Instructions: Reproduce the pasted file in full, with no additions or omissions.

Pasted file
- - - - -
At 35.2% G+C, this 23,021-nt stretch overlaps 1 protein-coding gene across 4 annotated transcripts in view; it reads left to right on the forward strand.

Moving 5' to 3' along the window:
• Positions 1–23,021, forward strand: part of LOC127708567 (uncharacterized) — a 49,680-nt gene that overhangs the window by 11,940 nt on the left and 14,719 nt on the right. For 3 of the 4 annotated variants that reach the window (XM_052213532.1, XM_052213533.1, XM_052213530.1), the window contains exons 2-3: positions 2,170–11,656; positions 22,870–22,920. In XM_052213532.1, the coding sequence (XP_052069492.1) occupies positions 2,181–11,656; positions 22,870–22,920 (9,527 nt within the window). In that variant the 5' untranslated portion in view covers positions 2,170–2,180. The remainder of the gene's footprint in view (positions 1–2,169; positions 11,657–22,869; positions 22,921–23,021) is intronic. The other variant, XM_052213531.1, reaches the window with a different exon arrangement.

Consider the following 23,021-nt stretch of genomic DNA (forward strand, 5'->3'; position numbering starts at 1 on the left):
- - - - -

At 35.2% G+C, this 23,021-nt stretch overlaps 1 protein-coding gene across 4 annotated transcripts in view; it reads left to right on the forward strand.

Moving 5' to 3' along the window:
• Positions 1–23,021, forward strand: part of LOC127708567 (uncharacterized) — a 49,680-nt gene that overhangs the window by 11,940 nt on the left and 14,719 nt on the right. For 3 of the 4 annotated variants that reach the window (XM_052213532.1, XM_052213533.1, XM_052213530.1), the window contains exons 2-3: positions 2,170–11,656; positions 22,870–22,920. In XM_052213532.1, the coding sequence (XP_052069492.1) occupies positions 2,181–11,656; positions 22,870–22,920 (9,527 nt within the window). In that variant the 5' untranslated portion in view covers positions 2,170–2,180. The remainder of the gene's footprint in view (positions 1–2,169; positions 11,657–22,869; positions 22,921–23,021) is intronic. The other variant, XM_052213531.1, reaches the window with a different exon arrangement.

Consider the following 23,021-nt stretch of genomic DNA (forward strand, 5'->3'; position numbering starts at 1 on the left):